COVID-19 outbreaks at two Hamilton high rises declared over
Published May 28, 2021 at 2:50 pm
Outbreaks at two downtown Hamilton high rises have been declared over as of Thursday (May 27).
The outbreak at Rebecca Towers, which was declared on May 3, saw 110 people from the building test positive for COVID-19 and one person died as a result.
An outbreak at Wellington Place Apartments was declared one week later on May 10 and in total saw 45 people from the building test positive for the virus.
Hamilton’s Public Health Services declared the outbreaks over on Thursday, 14 days since the last case symptom onset and no additional inter-unit exposures to COVID-19 have been identified.
An outbreak at another highrise in the city’s core, at The Village Apartments on Queen St. N, is still ongoing and has seen 74 people from the building test positive for the virus.
Tenants of the beleaguered building on Rebecca Street celebrated the occasion of the end of the outbreak by announcing it on Twitter and taking a moment to thank the residents of the tight-knit building for their tireless efforts in raising awareness of residents’ plight.
1/ We are so happy the outbreak at #RebeccaTowers is over. Our condolences to the family of our neighbour who died, an elderly gentleman on the 12th floor, his wife who is still in hospital, and their PSW who also caught the virus. pic.twitter.com/25oTj2wu8i
— Rebecca Towers Tenants (@RebeccaTenants) May 28, 2021
“We have survived one of the scariest things most of us have ever faced. We have emerged from this crisis as a strong, connected community of tenants who will continue to care for each other and fight together to win the things we deserve: safe, affordable, secure homes,” the Rebecca Towers Tenants Twitter thread posted Friday (May 28) said.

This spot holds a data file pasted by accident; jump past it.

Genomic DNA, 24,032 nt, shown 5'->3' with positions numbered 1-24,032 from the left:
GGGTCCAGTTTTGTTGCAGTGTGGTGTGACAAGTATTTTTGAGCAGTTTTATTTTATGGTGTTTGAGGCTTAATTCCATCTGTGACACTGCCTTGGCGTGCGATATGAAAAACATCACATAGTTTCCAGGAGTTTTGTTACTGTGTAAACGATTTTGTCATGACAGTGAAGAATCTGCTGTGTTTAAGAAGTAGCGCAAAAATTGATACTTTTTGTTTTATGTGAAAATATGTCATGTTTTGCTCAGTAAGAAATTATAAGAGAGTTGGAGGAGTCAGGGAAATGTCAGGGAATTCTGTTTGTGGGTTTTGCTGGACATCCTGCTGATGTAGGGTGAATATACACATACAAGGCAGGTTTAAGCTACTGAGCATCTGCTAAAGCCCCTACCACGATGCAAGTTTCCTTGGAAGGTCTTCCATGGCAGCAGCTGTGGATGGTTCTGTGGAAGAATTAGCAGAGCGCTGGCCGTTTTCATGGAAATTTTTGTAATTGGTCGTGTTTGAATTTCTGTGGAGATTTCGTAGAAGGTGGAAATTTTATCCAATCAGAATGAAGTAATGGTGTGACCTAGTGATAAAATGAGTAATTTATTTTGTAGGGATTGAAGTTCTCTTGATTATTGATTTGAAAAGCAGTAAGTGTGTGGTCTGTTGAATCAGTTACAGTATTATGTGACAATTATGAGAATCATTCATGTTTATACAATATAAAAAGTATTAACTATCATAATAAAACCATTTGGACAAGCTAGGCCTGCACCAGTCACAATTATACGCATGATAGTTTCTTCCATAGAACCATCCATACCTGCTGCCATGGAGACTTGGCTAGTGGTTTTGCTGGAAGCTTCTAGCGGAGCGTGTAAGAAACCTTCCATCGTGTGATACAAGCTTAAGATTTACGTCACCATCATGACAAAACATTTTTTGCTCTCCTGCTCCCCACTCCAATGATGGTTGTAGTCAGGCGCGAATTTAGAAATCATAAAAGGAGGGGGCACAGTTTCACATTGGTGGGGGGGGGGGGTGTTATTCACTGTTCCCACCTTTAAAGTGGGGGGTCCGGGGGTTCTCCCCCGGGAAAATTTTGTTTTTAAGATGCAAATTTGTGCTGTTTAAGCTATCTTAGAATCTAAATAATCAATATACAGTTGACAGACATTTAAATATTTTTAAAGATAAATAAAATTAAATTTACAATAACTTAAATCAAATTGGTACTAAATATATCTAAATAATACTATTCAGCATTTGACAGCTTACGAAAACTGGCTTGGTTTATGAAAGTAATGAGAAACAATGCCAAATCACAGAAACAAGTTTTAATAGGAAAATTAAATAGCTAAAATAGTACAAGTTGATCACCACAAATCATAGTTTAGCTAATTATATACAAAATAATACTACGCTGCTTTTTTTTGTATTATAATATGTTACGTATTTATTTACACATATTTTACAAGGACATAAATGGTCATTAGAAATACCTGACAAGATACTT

“Many thanks to our neighbours who pulled together to support each other in this difficult time, including organizing together to win an on-site vaccine clinic as well as coordinating a foodshare & PPE drive for neighbours in isolation.”
The Twitter thread also takes aim at the City of Hamilton and PHS managers for their response to the crisis in the building and calls out Toronto-based Medallion Inc., the property management firm that owns the building.
When the outbreak was declared, tenants of the 17-story, 164-unit high rise reported that just one elevator had been servicing the entire building for months and that there were serious concerns about the building’s ventilation and cleanliness.
“No thanks to the landlord who still refuses to acknowledge the tenant committee and has not granted any of our reasonable requests re: cleaning, elevator, ventilation,” Friday’s thread said.
“The only thing Medallion has done is post Public Health signage & install hand sanitizer stations.”Insauga's Editorial Standards and Policies